This is in Times Square in 10 days. And, yes, I bought my ticket.
Yeah, so this is who I hung out with last night.
Director David Cronenberg. Robert Pattinson. And David Carr from the New York Times.
Your average Wednesday evening.
I bought tickets to the event months ago…before Kristen Stewart happened. It was billed as “A Conversation about Cosmopolis,” which opens in select cities on Friday.
I worried the interview would be hijacked by the scandal. But when the three sat down in The Times Center theatre in Times Square, it was Cosmopolis from beginning to end. Lots of clips. Lots of conversation. Both surprisingly funny.
There was one moment when interviewer David Carr tried to use the Stewart/Pattinson scandal to draw a parallel, and the audience literally began to boo and hiss. Shouts of “Next question” and “Move along” filled the room.
Carr turned to the crowd and said, “I wasn’t going there,” to which someone loudly replied:
Robert was in good hands.
Where were you at the crack of dawn?
I was in Times Square, shooting a commercial. Now I’m in a van headed to our second location.
Did I mention who is directing the spot? The same guy who directed “Thriller” for Michael Jackson.
Making movies cost the big bucks, it’s true.
So perhaps we shouldn’t judge producers too harshly when they remake blockbusters from years past to ensure box office success…like The Great Gatsby or Footloose.
This may also explain ‘sequel-itis’…although quality seems to figure less in that equation.
Case in point: New Year’s Eve from director Garry Marshall.
(Sorry; it was that bad.)
I’m not surprised actors are drawn to the sequel; it’s the easiest money they’ll ever make. And Garry Marshall probably just used the Valentine’s Day shooting script and changed the California locations to New York City.
But why do it at all?
Critics skewered the first film, and audience reviews were only slightly warmer. And while Valentine’s Day did break $100 million at the box office, there were a lot of celebrity salaries to pay.
Well, after seeing the trailer, I think I’ve figured it out.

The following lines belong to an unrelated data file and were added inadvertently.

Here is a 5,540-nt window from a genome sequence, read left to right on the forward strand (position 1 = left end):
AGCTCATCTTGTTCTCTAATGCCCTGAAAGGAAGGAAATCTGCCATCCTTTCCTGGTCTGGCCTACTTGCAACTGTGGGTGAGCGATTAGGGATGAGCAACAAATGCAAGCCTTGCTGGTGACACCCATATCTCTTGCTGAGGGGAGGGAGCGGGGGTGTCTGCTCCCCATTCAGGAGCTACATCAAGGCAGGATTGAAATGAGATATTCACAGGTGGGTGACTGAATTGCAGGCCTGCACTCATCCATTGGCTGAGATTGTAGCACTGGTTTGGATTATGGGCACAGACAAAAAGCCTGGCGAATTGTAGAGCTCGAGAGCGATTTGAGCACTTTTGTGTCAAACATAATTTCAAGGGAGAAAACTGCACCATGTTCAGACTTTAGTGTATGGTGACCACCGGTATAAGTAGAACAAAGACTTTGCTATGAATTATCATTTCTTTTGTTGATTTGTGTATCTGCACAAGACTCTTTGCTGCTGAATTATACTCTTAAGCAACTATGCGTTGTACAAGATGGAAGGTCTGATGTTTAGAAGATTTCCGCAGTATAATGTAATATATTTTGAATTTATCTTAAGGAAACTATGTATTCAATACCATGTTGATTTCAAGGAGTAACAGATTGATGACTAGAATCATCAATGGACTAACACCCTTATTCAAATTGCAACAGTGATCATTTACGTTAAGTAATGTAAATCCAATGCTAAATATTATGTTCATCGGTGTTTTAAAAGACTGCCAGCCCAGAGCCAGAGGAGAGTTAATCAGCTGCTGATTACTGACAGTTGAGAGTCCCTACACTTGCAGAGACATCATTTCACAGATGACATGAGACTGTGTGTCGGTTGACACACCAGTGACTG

Garry has directed a train wreck of a film…and we all know how hard it is not to look at one of those.
I’ve often heard people say Manhattan is a ‘filthy city,’ but I just don’t see it.
Maybe that’s because Justin Gignac is selling all our garbage.
Justin is an artist based in Soho. When a colleague poo-poo’ed the importance of package design, Justin took it as a professional challenge. He grabbed the one thing no one would ever want to buy and packaged it in such a way that they would.
Garbage of New York City was born.
It’s real trash from the streets of Manhattan, although Justin swears it’s odor-free. Each cube is dated and signed by the artist.
His first cube came from Times Square, where I’m sure you can collect some seriously gross garbage, iffin you’re of a mind.
He’s also made special edition cubes — at equally special prices — for such righteous refuse as Obama’s Inauguration and the Yankees Victory Parade.
Who would buy garbage, you ask? Some 1,300 folks from over 29 different countries to date. And really, isn’t it a far more artistic way to recycle than rinsing out milk cartons?
So, during your next family vacation or theatre weekend in New York City, be better than souvenir t-shirts or a miniature Statue of Liberty. Demand clear cubes of certified New York City waste products — your friends will love ‘em!
And my neighborhood will stay minty fresh…
Say it isn’t Sbarro.
The Wall Street Journal reported Thursday that the pizza chain may file for Chapter 11 bankruptcy as early as next week. They are seeking something called ‘debtor-in-possession’ financing from a group of hedge funds to keep the stores open and operating while in bankruptcy.
I for one hope they find the sauce they need.
But Sbarro is the slice I associate with Times Square.
Long before I lived in Manhattan, my trips into the city were for one thing and one thing only: theatre. We would jam two or more plays into a day, if the show times allowed.
And when you’re running from venue to venue, grabbing a slice at Sbarro was quick and cheap and satisfying. I’m sure it still is for the legion of tourists who overwhelm the theatre district every single day (except maybe Mondays).
Call me nostalgic, but I can’t imagine Broadway without Sbarro. Let’s find the bucks, people, and help them keep their slice of the Great White Way.
The lights on Broadway were glowing a bit brighter this week after its 2010 numbers were announced.
Bigger revenues. Higher attendance. The Great White Way must be doing something right.
Or is it?
It’s not to say that many of these productions aren’t wonderful. I would see Wicked once a week if I had tickets. (I would see Phantom if it were deemed the appropriate punishment for a truly, evil deed committed.)
But I sometimes feel like the audiences visiting New York City exhibit the same caution towards their theater ticket purchase as they do what street to walk down in Times Square.
Always taking the safe route, the tried and true, and — more and more so — Disney-approved.
So by the time the Tony Awards roll around in June, many of the shows nominated will have already closed due to low audience turnout.
Case in point: Bloody Bloody Andrew Jackson.
Bloody was a smash hit Off-Broadway and made the leap to the Great White Way earlier this year. Critics loved it. Audiences? They went to Wicked and Lion King, which I saw in previews in 1994. That’s 1994.
Come on, people. You’ve seen the movie. You probably own the movie. Your kid lost their stuffed Simba before they started college.
Bloody was funny and irreverent and semi-educational. And, yes, just edgy enough to remind you all…
You’re in New York City.